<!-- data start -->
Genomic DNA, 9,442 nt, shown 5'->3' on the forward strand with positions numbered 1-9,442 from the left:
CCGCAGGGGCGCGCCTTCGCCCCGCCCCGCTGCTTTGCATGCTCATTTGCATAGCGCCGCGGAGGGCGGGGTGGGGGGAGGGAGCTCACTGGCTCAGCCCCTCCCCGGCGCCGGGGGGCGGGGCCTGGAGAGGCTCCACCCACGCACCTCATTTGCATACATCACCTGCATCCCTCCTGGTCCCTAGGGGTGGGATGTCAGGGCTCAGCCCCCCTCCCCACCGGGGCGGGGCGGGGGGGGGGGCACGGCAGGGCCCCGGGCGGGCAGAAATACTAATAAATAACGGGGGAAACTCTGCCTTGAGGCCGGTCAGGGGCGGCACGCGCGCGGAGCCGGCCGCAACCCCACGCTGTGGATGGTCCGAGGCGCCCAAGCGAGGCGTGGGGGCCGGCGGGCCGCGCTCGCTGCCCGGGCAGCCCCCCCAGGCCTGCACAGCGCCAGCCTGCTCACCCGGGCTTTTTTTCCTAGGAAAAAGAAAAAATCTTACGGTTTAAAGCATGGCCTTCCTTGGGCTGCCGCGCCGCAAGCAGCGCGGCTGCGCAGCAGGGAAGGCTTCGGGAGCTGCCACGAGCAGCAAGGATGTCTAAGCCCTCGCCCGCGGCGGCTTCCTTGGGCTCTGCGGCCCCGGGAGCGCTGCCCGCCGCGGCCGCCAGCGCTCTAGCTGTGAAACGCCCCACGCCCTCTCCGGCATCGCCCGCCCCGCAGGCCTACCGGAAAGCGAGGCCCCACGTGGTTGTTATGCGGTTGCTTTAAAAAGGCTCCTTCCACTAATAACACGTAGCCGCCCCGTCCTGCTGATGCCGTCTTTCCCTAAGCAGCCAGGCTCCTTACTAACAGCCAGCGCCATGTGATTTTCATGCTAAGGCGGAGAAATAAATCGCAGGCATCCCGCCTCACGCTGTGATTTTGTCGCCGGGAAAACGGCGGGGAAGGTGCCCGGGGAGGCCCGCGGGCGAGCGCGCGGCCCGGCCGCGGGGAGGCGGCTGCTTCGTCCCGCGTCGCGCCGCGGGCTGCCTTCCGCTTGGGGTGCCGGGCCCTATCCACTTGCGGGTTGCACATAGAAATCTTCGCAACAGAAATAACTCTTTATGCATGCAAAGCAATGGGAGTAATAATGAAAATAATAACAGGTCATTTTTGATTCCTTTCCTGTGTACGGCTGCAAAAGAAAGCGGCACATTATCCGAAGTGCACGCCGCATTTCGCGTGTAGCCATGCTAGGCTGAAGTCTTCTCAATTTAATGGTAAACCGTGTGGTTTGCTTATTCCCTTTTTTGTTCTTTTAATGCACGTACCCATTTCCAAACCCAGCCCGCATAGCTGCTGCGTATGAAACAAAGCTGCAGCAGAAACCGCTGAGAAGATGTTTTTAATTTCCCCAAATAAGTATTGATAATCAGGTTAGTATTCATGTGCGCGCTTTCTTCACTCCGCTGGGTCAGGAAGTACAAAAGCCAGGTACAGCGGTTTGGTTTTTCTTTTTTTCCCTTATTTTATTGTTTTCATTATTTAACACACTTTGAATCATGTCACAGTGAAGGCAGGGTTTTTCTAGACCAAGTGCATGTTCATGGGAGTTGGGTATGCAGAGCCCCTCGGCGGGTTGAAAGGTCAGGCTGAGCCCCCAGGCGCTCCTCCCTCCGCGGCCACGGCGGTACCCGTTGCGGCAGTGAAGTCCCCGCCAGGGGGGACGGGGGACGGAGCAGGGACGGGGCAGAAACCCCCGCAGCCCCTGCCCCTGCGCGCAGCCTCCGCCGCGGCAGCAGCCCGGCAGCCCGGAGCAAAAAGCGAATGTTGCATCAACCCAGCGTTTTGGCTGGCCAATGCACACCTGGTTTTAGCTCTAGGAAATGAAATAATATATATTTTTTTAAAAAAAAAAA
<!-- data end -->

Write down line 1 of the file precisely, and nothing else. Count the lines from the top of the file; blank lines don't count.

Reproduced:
Genomic DNA, 9,442 nt, shown 5'->3' on the forward strand with positions numbered 1-9,442 from the left: